Far be it from me to ever suggest to anyone that "It is important to recognize dissent for what it is, and not to mistake it for a mature contribution to a balanced and wide-ranging debate", the Pope did that before his UK visit to the Bishops of England and Wales at their ad Limina visit to Rome.

In the Times this morning this little bit of dissent appeared signed by those listed below, most I know nothing about:
James Alison, Theologian & priest
Ruby Almeida, Chair of Quest (LGBT Catholics)
Tina Beattie, Theologian
Mike Castelli, Educationalist
Mark Dowd, Journalist
Michael Egan, Chair, Lesbian & Gay Christian Movement
Maria Exall, Chair, Trade Unions Congress LGBT Committee
John Falcone, Theologian
Eileen Fitzpatrick, Educationalist
Kieran Fitszimons, Priest
Mary Grey, Theologian
Kevin Kelly, Theologian & priest
Ted Le Riche, Retired educationalist
Bernard Lynch, Priest
Gerard Loughlin, Theologian
Francis McDonagh, Lay-person
Patrick McLoughlin, Priest
Anthony Maggs, Priest
Lorraine Milford, Lay-person
Frank Nally, Priest
Martin Prendergast, Chair, Centre for the Study of Christianity & Sexuality
Sophie Stanes, Lay-person
Joe Stanley, Lay-person
Valerie Stroud, Chair, Catholics for a Changing Church
Terry Weldon, Editor, Queering the Church
Matias Wibowo, Lay-person
Deborah Woodman, Clinical Psychologist
This is a clear attempt to undermine the bishops. Some like Ms Beattie are associated with a well known "Catholic" weekly, others I think are involved with the Soho Masses.

Saturday, August 11, 2012

Gold for the Blessed Virgin

Ethiopian athlete Meseret Defar provided one of the most emotional moments of the London 2012 Summer Olympic Games when she crossed the finish line in the 5000 meter race to win the gold. She then pulled a picture of the Virgin Mary out from under her jersey, showed it to the cameras and held it up to her face in deep prayer. An Orthodox Christian, Defar entrusted her race to God with the sign of the cross and reached the finish line in 15:04:24, beating her fellow Ethiopian rival Tirunesh Dibaba, who was the favorite to win.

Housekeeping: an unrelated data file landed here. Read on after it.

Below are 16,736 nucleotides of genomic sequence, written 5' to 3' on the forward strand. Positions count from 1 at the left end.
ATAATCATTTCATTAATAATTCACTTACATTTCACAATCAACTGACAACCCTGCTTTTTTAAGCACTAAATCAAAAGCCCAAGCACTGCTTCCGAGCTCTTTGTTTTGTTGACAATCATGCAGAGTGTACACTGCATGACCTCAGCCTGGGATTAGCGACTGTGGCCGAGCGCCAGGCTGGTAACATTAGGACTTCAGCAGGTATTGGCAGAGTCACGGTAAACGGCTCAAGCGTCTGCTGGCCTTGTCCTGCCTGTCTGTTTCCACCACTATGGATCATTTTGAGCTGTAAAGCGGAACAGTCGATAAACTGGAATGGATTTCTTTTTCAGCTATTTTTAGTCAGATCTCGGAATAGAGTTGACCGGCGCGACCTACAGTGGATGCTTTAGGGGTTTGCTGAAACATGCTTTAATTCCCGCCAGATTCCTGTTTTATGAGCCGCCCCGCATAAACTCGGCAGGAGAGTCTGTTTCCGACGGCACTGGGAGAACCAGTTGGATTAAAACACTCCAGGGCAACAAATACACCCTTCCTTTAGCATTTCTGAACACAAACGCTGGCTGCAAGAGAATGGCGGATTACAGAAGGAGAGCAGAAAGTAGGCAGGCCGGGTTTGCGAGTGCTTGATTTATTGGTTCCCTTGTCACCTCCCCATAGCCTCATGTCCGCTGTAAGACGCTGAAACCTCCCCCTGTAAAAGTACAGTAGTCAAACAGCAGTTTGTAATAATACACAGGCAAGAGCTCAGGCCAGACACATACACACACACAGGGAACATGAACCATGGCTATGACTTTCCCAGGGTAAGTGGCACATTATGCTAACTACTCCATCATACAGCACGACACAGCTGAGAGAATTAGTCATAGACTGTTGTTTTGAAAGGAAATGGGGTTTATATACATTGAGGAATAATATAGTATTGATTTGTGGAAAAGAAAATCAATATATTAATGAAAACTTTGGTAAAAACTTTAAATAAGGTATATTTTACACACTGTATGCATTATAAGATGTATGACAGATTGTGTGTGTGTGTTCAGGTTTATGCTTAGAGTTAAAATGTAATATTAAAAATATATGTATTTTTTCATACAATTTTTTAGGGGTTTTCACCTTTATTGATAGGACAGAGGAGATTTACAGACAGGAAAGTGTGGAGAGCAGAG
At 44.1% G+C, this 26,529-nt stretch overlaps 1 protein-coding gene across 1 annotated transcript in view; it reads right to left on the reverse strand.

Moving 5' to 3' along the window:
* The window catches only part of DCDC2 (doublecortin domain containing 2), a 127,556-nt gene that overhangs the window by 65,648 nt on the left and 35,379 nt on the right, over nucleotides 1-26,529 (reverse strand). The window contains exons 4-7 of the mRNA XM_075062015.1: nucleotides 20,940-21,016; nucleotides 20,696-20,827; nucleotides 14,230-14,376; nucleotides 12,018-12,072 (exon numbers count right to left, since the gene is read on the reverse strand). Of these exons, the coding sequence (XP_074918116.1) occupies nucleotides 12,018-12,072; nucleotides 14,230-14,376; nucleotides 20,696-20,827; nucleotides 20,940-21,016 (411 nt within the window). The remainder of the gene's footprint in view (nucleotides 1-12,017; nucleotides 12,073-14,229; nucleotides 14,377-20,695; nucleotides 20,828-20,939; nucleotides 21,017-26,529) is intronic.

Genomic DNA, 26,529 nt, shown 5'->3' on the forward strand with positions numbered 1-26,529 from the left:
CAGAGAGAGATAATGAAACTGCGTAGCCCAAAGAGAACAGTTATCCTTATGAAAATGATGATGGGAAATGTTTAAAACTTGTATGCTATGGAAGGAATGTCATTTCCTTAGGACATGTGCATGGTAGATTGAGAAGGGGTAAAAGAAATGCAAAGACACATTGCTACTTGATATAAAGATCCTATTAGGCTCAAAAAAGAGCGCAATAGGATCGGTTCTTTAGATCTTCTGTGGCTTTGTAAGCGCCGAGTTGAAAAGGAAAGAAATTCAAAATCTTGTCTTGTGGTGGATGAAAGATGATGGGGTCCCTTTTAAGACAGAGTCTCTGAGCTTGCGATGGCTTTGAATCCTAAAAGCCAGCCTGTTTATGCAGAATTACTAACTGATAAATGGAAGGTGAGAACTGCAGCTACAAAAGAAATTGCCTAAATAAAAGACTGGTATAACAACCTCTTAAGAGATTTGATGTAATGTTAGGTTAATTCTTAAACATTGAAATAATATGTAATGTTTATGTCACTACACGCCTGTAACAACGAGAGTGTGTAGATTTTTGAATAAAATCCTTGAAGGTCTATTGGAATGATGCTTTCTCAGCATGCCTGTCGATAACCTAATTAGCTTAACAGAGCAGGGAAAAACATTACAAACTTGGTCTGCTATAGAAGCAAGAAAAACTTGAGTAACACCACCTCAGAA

Friday, August 10, 2012

St Laurence: thoughts on the diaconate

Everyone knows the story of  St Laurence, the great martyr, the only non biblical saint honoured throughout the Latin Church with a feast.

He is a deacon; I had an Irish lady email to complain about "married deacons" who are being introduced into Ireland, she means permanent deacons of course, they were resisted in her country for a long time.
I have a friend who has just taken over a parish and the local clergy (priests) have been advising him to rid of  the permanent deacon in the parish he is just about to take over, partly because he is a bit disruptive in the parish, hasn't much grasp of theology and isn't that devout, he seems to have been trained on the cheap, without much regard to his spiritual formation, apparently he turns up Sundays and spends the rest of the time gossiping.

Deacons are a bit of problem for us in the West, our theology of Holy Orders doesn't quite have room for them, it is based too much on priests. Some of the VII Fathers, familiar with the Fathers and the theology of the East, wanted to broaden it but that depended on raising the role of the minor orders within the life of the Church, but that was somewhat dashed by the Council deciding to abolish them whilst restoring the permanent diaconate. In practice we end have ended up with a bishop as a priest plus and a deacon as priest minus. In Ireland, as elsewhere, the new openness to the diaconate is obviously the result of the shortage of priests, they can stand in for a priest, and for all the meaningful words, they are simply a substitute, a stand in.

The story of St Laurence tells us that the deacon was there to care for the poor, and to look after the Church's treasure. Historically, he was one who did the pastoral work, who took care of almsgiving and the Church's administration, he might also have been a catechist but everything he did was in communion with the bishop, in the story of St Laurence he shares in both the death of Christ and of his bishop Pope Sixtus. I cannot help thinking today  Diocesan Financial Secretaries, Head Teachers etc. ought to be deacons.

It is entirely praiseworthy that bishops are beginning again to wear the pontifical dalmatic, it should be remembered that Eastern bishops wear the sackos, the dalmatic like garment but not the chasuble, because rather than bishops being priests plus they are both priest and deacon. The deacon shares in the bishop's servant role and hence wears one of his vestments, which signifies his service of the Church.
It is worth considering the seven deacon's of Rome were not the Presbyter's assistants but the servants of the Bishop. In ancient sanctuaries the deacons stood around the bishops cathedra whilst the presbyters sat with him. At a deacons ordination, unlike a priests, the bishop alone lays hands on the new deacon.